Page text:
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I currently use OpenMP to parallelize a legacy application. During my work we added INTENTs to parameters of subroutines and functions which are meant to be called in parallel threads and used extensively the keywork pure to get the compiler to check for side-effect free code for functions and subroutinges to be sure not to change any global state.

Now it came to my attention, that within the OpenMP standard (including the 4.0 draft) it is written:

"Fortran Restrictions: The following restriction applies to all OpenMP directives: • OpenMP directives may not appear in PURE or ELEMENTAL procedures."

Why is that so? Especially INTENT and pure are great tools to force the compiler to check for side-effect-free code. Why is it not allowed to be combined? What is the technical reason behind it?

The currently implemented code compiles and runs bug free, without any complains and it is really running in parallel, as we can see it with tools and the process management tools.

If it is not working that way, how can we utilize the compiler to check for side-effect-free code and run it in parallel with OpenMP? The current application make extensive use of (changed) global state for runtime control which we need to identify.

It was tested mostly with Intel Fortran Compiler (ifort).

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For clarity consider editing the question title - "Why are OpenMP directives not allowed inside pure procedures?" as you are allowed (more typically, required!) to do the converse. –  IanH Jan 23 '13 at 21:44
    
Yes, you are absolutely right. –  Rick-Rainer Ludwig Jan 24 '13 at 12:58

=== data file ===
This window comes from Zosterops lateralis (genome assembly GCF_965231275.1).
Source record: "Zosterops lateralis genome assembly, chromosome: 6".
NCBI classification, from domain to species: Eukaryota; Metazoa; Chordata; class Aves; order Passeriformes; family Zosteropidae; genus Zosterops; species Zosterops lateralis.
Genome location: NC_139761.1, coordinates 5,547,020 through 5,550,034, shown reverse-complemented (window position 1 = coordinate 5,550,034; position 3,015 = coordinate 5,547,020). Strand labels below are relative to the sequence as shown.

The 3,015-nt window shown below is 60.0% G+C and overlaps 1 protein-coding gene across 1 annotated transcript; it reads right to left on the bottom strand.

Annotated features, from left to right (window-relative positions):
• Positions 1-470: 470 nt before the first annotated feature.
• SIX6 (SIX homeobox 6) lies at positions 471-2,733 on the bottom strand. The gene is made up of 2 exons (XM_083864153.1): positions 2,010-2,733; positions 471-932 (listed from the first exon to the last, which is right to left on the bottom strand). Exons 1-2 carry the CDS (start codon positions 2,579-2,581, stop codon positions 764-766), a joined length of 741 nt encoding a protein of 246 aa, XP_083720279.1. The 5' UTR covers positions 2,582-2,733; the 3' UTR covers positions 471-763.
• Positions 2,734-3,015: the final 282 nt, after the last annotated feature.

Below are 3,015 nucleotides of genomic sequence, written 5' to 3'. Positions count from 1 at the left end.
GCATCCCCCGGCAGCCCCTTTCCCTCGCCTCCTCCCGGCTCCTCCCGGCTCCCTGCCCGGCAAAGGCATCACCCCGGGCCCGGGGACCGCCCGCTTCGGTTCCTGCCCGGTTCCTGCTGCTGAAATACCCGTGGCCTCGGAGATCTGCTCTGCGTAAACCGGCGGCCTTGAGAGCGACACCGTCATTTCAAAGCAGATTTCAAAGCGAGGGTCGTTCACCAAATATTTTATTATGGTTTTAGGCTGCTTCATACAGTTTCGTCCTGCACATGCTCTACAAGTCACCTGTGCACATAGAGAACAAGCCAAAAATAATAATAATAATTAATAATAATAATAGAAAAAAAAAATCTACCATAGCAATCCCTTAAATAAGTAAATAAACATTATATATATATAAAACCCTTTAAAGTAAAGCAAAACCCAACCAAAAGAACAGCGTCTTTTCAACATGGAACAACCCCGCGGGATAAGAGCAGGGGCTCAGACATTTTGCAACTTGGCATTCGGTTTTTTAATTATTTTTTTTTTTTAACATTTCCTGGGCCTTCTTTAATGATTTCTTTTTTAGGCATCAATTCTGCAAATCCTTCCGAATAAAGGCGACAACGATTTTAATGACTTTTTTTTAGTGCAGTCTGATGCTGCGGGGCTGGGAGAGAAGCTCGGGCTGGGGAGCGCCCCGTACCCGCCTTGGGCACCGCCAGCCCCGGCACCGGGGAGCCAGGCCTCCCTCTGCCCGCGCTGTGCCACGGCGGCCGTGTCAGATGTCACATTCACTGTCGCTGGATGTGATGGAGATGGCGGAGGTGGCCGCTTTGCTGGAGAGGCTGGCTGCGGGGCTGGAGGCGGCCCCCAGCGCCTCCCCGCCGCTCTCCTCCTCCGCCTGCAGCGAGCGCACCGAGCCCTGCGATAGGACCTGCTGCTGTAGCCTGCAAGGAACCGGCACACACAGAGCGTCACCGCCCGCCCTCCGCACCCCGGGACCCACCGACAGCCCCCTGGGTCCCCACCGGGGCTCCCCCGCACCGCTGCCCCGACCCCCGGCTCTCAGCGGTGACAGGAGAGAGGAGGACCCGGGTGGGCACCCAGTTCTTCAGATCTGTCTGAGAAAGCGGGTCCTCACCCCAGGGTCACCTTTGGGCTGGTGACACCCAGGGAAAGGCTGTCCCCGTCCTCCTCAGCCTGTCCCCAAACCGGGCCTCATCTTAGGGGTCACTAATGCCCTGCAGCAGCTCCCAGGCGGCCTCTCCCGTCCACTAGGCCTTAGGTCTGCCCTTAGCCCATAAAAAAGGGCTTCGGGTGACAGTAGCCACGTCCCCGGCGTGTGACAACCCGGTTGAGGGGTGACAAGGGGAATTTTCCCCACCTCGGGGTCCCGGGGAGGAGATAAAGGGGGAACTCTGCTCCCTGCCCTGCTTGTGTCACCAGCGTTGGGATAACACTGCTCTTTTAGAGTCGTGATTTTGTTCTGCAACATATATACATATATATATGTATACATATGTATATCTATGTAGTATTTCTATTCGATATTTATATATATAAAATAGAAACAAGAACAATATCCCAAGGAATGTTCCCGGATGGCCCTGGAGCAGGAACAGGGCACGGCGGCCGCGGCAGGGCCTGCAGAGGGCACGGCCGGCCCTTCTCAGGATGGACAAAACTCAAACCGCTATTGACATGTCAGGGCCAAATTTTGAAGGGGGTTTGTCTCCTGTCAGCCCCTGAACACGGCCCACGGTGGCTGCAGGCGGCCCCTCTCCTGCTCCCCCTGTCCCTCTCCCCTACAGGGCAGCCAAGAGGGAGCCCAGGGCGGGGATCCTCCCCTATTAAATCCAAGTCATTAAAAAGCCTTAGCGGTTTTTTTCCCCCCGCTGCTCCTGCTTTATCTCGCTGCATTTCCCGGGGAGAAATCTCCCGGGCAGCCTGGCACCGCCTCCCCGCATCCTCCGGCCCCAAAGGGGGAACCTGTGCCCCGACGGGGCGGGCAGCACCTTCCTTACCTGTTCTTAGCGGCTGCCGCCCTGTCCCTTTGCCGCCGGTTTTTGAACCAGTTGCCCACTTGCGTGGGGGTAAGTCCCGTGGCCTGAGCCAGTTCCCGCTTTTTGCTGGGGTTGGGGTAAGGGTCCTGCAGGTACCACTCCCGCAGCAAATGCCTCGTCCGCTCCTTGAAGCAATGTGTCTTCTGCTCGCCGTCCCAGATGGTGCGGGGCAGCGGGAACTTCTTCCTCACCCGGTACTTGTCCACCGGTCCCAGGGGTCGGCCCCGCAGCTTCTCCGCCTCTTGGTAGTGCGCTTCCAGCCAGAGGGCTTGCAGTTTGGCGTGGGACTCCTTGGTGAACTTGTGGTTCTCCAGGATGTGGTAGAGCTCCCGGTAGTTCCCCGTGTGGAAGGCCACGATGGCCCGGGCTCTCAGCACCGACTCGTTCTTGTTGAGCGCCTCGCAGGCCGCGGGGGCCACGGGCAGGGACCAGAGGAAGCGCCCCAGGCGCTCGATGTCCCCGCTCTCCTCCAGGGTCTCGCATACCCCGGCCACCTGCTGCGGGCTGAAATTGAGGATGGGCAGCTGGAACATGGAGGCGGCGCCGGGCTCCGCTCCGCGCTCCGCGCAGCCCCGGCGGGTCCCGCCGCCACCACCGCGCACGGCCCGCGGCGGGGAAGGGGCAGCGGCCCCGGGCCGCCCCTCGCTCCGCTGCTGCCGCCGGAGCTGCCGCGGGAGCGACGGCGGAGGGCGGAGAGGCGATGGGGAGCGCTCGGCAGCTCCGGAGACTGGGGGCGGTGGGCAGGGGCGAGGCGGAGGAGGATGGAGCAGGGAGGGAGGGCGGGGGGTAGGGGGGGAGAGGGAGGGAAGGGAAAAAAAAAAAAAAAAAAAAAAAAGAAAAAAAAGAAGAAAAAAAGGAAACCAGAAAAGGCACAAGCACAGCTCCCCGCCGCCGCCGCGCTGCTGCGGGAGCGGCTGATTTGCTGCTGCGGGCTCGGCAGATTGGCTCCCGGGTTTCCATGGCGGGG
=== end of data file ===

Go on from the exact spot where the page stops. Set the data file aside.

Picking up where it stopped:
@Rick-RainerLudwig - I took the liberty of changing the pure tag on this question, because the pure tag is really incohesive, referring to pure and pure and "pure CSS" as well as pure procedures in Fortran. I don't know Fortran, so if my edit makes no sense, please let me know! –  Richard JP Le Guen Mar 14 '13 at 2:35

1 Answer 1

OpenMP does things that are really not simple, like launching threads and interacting with the operating system. This is not very compatible with the conceptual model of pure procedures.

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Yes, that's for sure, but the OpenMP implementation should be transparent for Fortran itself. Fortran can assure, that a subroutine/function is pure and has not site-effects. What OpenMP makes out of this later on is not relevant at this time, but the Fortran code itself is site-effect-free which is an important condition for parallel execution. So what is wrong in my thinking? –  Rick-Rainer Ludwig Jan 22 '13 at 11:28
    
It is side-effect free until there is some runtime exception in the threading library. Remember even write, stop and error stop are not allowed in pure procedures. –  Vladimir F Jan 22 '13 at 11:33
    
Yes, that's clear, but I do not see the real problem here. Pure is for Fortran and I want the Fortran code which is to be run in parallel site-effect-free. After applying OpenMP it is not pure anymore, that's ok. And I do not have an issue with that. The parallel execution for the algorithms should be safe due to the pure checks. But, what is now the reason not to use OpenMP in pure functions? What can be broken really? What is the issue? There must be a technical reason to warn for the usage in pure procedures. What is it? –  Rick-Rainer Ludwig Jan 22 '13 at 11:38
    
PURE makes guarantees to the caller of the procedure about how global machine state will be altered. The behaviour of OpenMP directives depends on the order of execution of those directives in a way that breaks those guarantees. –  IanH Jan 23 '13 at 3:30
    
I thought about this explanation, but forall and where are allowed also, so it is not just the order of computations, but really the global state. –  Vladimir F Jan 23 '13 at 7:29

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